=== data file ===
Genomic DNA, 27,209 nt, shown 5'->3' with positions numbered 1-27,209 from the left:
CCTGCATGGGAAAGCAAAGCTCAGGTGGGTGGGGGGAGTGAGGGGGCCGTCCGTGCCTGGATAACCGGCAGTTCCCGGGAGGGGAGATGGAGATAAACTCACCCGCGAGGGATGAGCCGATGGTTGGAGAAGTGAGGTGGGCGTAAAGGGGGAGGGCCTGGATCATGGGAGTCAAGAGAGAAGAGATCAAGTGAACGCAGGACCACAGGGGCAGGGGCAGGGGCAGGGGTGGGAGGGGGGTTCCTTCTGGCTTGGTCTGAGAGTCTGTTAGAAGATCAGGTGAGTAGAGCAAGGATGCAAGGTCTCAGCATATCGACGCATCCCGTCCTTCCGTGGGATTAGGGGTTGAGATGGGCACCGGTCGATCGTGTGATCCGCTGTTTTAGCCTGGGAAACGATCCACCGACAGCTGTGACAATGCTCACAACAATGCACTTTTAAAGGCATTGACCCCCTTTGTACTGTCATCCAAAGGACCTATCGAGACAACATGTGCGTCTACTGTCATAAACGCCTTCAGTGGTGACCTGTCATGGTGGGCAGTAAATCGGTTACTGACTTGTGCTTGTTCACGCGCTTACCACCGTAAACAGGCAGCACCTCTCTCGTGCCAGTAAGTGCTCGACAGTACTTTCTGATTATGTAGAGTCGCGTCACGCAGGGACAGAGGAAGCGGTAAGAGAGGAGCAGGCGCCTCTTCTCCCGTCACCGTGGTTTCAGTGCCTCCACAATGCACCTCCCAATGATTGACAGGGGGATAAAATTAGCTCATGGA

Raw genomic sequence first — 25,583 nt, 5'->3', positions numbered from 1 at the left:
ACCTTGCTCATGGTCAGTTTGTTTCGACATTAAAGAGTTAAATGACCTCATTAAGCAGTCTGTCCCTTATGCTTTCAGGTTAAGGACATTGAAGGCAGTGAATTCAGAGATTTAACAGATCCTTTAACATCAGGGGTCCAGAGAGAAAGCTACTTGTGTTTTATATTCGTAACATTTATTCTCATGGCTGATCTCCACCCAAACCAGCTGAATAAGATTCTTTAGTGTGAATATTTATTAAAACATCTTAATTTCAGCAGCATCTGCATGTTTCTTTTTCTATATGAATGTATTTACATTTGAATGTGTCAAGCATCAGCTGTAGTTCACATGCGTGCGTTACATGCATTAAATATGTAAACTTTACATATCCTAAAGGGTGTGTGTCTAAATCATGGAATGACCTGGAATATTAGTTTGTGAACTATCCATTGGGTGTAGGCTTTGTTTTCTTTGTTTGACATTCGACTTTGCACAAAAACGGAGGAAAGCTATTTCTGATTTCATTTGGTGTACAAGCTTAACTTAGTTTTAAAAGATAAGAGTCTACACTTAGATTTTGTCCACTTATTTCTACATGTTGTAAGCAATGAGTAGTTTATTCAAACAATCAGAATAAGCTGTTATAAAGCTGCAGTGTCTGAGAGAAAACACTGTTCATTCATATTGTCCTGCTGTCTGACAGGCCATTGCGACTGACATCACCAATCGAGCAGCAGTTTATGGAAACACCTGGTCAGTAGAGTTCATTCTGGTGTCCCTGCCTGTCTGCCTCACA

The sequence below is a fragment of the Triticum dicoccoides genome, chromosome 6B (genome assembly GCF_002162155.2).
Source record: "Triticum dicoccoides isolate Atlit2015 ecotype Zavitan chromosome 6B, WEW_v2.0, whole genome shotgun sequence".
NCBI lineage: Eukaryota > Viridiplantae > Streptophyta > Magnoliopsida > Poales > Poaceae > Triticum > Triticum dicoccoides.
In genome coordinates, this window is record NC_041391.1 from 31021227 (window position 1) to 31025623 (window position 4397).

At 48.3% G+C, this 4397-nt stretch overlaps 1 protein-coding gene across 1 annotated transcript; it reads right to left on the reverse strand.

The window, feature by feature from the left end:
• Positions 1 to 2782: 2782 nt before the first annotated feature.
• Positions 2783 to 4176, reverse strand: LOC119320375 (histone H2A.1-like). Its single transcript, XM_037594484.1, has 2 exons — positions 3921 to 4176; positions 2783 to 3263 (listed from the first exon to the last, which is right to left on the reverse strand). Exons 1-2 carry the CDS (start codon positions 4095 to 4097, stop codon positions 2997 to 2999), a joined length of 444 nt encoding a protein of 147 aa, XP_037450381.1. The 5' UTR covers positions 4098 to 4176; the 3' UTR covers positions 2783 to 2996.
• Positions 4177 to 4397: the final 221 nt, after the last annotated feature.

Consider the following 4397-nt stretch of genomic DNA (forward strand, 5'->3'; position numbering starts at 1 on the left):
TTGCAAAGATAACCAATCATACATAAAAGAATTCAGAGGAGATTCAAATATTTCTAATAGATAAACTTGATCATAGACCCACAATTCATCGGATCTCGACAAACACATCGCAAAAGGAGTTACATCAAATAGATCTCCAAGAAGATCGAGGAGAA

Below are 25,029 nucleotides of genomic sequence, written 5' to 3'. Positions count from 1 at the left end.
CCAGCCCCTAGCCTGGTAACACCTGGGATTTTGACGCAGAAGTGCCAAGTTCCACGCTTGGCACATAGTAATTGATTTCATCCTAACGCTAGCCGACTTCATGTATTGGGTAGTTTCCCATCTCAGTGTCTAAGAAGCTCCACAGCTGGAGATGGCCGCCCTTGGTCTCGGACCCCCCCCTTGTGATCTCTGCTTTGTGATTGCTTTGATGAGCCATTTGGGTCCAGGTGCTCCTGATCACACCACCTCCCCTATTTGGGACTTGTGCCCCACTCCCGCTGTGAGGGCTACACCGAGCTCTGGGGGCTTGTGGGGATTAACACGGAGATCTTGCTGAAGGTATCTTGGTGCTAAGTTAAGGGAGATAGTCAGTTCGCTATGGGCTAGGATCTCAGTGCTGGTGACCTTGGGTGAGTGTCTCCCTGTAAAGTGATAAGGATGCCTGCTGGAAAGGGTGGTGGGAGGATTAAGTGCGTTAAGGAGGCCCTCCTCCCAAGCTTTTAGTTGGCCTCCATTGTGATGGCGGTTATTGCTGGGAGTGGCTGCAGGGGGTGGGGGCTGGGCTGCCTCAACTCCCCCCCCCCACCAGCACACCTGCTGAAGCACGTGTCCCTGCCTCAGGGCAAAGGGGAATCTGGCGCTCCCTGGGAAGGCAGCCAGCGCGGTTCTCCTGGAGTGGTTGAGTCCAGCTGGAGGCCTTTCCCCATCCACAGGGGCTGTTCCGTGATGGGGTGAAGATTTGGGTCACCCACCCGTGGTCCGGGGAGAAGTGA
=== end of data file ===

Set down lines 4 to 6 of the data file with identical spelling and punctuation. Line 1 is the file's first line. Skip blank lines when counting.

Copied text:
ACCTTGCTCATGGTCAGTTTGTTTCGACATTAAAGAGTTAAATGACCTCATTAAGCAGTCTGTCCCTTATGCTTTCAGGTTAAGGACATTGAAGGCAGTGAATTCAGAGATTTAACAGATCCTTTAACATCAGGGGTCCAGAGAGAAAGCTACTTGTGTTTTATATTCGTAACATTTATTCTCATGGCTGATCTCCACCCAAACCAGCTGAATAAGATTCTTTAGTGTGAATATTTATTAAAACATCTTAATTTCAGCAGCATCTGCATGTTTCTTTTTCTATATGAATGTATTTACATTTGAATGTGTCAAGCATCAGCTGTAGTTCACATGCGTGCGTTACATGCATTAAATATGTAAACTTTACATATCCTAAAGGGTGTGTGTCTAAATCATGGAATGACCTGGAATATTAGTTTGTGAACTATCCATTGGGTGTAGGCTTTGTTTTCTTTGTTTGACATTCGACTTTGCACAAAAACGGAGGAAAGCTATTTCTGATTTCATTTGGTGTACAAGCTTAACTTAGTTTTAAAAGATAAGAGTCTACACTTAGATTTTGTCCACTTATTTCTACATGTTGTAAGCAATGAGTAGTTTATTCAAACAATCAGAATAAGCTGTTATAAAGCTGCAGTGTCTGAGAGAAAACACTGTTCATTCATATTGTCCTGCTGTCTGACAGGCCATTGCGACTGACATCACCAATCGAGCAGCAGTTTATGGAAACACCTGGTCAGTAGAGTTCATTCTGGTGTCCCTGCCTGTCTGCCTCACA

The sequence below is a fragment of the Triticum dicoccoides genome, chromosome 6B (genome assembly GCF_002162155.2).
Source record: "Triticum dicoccoides isolate Atlit2015 ecotype Zavitan chromosome 6B, WEW_v2.0, whole genome shotgun sequence".